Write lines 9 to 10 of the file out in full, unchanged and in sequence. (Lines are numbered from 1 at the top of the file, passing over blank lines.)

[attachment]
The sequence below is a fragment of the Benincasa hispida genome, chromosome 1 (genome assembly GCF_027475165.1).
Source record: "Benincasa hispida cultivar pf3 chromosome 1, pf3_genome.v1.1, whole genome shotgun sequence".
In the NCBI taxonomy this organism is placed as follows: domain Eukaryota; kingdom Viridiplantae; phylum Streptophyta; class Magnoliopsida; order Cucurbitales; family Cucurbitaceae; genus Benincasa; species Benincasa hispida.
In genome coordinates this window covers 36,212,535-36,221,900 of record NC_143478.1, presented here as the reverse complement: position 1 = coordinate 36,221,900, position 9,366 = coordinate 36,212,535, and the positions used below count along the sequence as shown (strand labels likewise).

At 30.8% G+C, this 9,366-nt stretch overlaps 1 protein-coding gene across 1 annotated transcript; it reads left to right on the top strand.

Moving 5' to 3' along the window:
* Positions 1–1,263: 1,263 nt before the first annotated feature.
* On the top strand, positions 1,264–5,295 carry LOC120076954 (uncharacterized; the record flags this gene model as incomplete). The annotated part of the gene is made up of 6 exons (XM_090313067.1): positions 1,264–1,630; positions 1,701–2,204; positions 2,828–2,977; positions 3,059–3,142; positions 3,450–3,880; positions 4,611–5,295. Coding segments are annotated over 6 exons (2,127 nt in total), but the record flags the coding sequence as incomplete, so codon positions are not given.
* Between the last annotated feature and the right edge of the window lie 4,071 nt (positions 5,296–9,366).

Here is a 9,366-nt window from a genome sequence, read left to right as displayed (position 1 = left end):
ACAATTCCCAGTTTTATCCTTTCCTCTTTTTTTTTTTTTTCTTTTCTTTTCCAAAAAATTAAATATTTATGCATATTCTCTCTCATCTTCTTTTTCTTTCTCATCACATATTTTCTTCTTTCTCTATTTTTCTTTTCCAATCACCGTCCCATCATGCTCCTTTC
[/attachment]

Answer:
* Between the last annotated feature and the right edge of the window lie 4,071 nt (positions 5,296–9,366).

Here is a 9,366-nt window from a genome sequence, read left to right as displayed (position 1 = left end):